My first book, The Feminine Art, was published in the summer of 2004, and that autumn I attended the Frankfurt Book Fair in Germany. I stayed with my cousin, his wife and their baby girl. Every morning, I took a train to Frankfurt, stayed until late evening, and then took the train back. By that time, I had visited many countries such as Greece, Italy, France, Portugal, Morocco, and Tunisia. But Germany was my last trip to Europe. Shortly afterward, I got married, had children and committed myself to my home, family, writing, and in the last four years, in taking care of my mother.

My trips abroad, which extended for over 10 years, were an incredibly educational experience, especially because I didn’t live like a tourist. I stayed with relatives, sometimes months at a time, and learned quite a bit. One main difference between us and them was the healthcare system. Theirs was universal. In Iraq, I grew up under that system so it felt more natural to me since, whatever our other worries were, healthcare was not one of them. That was also the case in most of the countries I visited, including Germany, where my cousin’s baby received a monthly stipend simply for being born in Germany. Even though her parents were not German citizens, the baby was entitled to these stipends until age 18 and the family didn’t need to be poor to receive them. You simply had to be born in Germany.  

After I returned to the United States, I maintained contact with my cousin. When his wife had a second child, she told me how a woman came to help her with household chores two to three times a week. I asked if she had to pay for that service. She said, no, that it was covered under the maternity costs. This truly surprised me. I had had my first baby by then and found little help available. The idea of having a woman assist me twice, even once, a week seemed dreamy.

I don’t know how the healthcare in Germany has changed in the last decade, but I recently found a paper I’d written in college that compared our healthcare system to that of Europe. I’d written it in the 1990s. It seems this subject has always intrigued. I wondered, why couldn’t we adopt an idea that already works elsewhere? Every day, we adopt new ways of manufacturing cars, designing clothes, consuming food, exercising, treating and interacting with nature, accumulating wealth and prosperity, and having healthier relationships. Why can’t we do the same with healthcare?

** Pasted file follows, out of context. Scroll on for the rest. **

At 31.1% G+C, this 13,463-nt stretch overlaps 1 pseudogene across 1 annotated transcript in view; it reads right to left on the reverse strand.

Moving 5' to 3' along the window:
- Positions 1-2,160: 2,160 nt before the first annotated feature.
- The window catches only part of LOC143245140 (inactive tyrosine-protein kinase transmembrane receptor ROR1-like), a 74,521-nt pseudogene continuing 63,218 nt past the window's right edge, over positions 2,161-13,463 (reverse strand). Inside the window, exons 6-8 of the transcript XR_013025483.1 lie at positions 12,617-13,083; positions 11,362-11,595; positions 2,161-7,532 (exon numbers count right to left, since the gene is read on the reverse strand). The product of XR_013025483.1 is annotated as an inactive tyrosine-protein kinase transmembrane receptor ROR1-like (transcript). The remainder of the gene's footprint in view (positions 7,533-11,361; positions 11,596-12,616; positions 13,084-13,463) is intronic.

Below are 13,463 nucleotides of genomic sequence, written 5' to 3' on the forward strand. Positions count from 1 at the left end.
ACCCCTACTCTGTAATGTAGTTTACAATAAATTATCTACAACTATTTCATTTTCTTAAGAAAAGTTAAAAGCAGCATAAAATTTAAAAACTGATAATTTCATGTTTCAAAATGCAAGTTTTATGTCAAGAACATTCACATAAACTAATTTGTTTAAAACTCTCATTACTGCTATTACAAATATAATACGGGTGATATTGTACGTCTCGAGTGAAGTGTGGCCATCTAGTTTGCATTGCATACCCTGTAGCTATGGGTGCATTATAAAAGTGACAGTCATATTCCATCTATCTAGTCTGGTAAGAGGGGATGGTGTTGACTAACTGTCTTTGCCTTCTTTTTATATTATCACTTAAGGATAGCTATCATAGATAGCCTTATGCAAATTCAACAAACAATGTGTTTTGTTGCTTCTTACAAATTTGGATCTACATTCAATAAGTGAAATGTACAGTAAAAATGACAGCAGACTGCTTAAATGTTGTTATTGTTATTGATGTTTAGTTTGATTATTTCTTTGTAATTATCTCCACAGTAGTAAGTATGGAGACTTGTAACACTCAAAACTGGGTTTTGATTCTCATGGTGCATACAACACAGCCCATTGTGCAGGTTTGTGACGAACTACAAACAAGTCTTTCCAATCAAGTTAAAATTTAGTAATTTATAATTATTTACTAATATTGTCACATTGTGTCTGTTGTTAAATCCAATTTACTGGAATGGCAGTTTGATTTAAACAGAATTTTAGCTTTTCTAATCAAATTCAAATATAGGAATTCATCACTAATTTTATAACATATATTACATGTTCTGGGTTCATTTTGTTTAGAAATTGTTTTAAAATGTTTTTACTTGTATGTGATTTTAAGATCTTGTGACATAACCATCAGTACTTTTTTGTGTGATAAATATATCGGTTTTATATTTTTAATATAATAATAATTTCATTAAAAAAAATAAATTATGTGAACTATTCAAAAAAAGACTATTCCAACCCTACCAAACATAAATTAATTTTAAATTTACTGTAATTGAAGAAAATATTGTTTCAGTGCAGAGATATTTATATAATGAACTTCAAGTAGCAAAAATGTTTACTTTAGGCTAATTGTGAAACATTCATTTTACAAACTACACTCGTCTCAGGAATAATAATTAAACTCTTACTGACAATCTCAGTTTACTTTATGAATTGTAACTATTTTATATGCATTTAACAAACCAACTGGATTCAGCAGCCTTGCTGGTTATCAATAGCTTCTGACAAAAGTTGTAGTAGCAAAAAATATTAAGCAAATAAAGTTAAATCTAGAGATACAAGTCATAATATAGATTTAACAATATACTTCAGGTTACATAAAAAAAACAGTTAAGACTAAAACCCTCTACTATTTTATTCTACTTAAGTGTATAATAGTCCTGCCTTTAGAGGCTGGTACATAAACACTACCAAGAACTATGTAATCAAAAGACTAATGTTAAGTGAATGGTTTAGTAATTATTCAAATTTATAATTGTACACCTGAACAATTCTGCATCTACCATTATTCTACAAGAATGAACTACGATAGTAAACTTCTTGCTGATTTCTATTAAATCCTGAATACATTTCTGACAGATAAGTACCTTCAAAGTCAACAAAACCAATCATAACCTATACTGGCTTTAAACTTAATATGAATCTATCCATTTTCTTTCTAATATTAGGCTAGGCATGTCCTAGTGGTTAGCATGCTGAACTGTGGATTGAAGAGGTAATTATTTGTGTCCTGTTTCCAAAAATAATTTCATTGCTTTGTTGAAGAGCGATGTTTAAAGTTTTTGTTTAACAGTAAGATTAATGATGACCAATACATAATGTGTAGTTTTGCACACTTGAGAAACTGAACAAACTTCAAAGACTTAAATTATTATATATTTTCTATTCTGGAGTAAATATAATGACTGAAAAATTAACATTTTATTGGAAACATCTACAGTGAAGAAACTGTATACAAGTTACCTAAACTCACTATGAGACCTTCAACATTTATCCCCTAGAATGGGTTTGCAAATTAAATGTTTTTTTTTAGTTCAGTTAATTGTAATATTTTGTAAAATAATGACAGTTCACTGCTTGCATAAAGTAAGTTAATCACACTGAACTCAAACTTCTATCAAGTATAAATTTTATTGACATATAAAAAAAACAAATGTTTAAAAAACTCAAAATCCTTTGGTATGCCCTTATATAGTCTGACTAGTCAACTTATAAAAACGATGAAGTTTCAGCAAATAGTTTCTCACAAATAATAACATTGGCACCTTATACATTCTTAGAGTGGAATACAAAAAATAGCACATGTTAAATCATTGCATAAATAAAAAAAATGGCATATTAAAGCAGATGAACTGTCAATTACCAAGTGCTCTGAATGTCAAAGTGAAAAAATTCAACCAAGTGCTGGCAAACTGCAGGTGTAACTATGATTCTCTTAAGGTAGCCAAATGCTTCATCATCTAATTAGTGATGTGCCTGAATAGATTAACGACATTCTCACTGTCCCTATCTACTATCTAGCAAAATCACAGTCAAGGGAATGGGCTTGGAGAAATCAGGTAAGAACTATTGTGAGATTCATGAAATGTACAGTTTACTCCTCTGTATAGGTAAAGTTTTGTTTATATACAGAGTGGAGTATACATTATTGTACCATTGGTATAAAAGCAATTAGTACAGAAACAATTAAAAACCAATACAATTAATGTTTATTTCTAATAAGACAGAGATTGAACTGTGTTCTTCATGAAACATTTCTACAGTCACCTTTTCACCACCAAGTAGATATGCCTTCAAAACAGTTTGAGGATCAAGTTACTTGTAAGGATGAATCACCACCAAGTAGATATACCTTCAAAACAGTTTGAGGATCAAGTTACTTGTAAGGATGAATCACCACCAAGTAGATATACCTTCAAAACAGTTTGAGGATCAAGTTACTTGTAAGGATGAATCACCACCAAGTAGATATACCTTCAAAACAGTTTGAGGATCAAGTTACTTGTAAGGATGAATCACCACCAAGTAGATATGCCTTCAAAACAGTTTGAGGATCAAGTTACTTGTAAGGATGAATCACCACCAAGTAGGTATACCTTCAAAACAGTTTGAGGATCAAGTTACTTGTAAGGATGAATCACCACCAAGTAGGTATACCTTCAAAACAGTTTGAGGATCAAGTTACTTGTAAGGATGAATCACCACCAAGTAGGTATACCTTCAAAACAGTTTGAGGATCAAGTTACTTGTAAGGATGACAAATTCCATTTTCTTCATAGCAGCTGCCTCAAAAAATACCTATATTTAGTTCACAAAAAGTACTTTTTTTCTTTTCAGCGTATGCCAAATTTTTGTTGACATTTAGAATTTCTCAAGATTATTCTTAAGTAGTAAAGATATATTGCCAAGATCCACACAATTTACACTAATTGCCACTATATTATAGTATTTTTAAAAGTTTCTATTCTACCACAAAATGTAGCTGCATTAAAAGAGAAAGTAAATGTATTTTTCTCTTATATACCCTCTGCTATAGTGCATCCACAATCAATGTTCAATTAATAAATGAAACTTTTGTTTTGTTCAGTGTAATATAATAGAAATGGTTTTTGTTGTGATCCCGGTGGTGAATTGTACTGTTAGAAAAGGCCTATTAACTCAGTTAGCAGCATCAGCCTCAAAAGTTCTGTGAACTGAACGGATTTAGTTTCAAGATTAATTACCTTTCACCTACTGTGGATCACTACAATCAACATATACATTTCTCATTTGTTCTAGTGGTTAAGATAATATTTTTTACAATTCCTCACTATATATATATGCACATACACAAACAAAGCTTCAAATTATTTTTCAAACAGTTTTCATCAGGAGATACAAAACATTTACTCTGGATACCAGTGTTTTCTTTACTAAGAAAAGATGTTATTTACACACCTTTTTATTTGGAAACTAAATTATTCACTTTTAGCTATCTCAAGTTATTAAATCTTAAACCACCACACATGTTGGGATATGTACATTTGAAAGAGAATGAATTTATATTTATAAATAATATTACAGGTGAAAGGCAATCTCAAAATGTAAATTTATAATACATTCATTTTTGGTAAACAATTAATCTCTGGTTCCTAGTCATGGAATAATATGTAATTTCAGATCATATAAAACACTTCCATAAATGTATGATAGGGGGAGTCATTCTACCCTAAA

Over the years, Americans have paid more attention to healthcare and enormous efforts have been made to create plans that benefit the majority of the population. On my show recently, I had two guests who shared their own efforts to make life a little easier for mothers and caregivers. Two campaigns that they are organizing under their new gender equity program are increasing the investment in subsidized child care in Michigan state budget and advocating for a study bill on aging and long term care.

Family Care3

Cherie Happy is a community organizer on Michigan United’s campaign for Universal Family Care. A life-long Michigan resident, Cherie is affected both by family members suffering with disabilities and she is also caring for an elderly parent suffering with Alzheimers disease. Cherie has just begun her efforts toward making cultural and legislative changes to provide care for those in need.

Rebecca Gray is a community organizer on Michigan United’s campaign for Universal Family Care.  A life-long Michigan resident, Rebecca connects with people affected by childcare and long-term care to work towards cultural and legislative changes. She is personally struggling with childcare for her 6 month old daughter. 

Myself a mother and caregiver, I’m part of a growing number of women who have come to be known as the “Sandwich Generation.” But this isn’t something new. Historically women have been handed the nurturing roles of mothers and caregivers. These are tough but very important jobs. Taking care of our children and elderly are the basis of a civilized society.  There’s a famous Arabic proverb that says, “Home is a school.” This is where the possibilities begin to raise healthy, stable children who will grow up to create rather than destroy, who will take care of each other, rather than destroy each other. I’m so grateful for women like Cheri and Rebecca who are helping us raise healthy communities.  

To learn more about Michigan United’s campaign for Universal Family Care, visit http://www.miunited.org/our-campaigns/gender-equity-womens-leadership-and-the-caring-economy/

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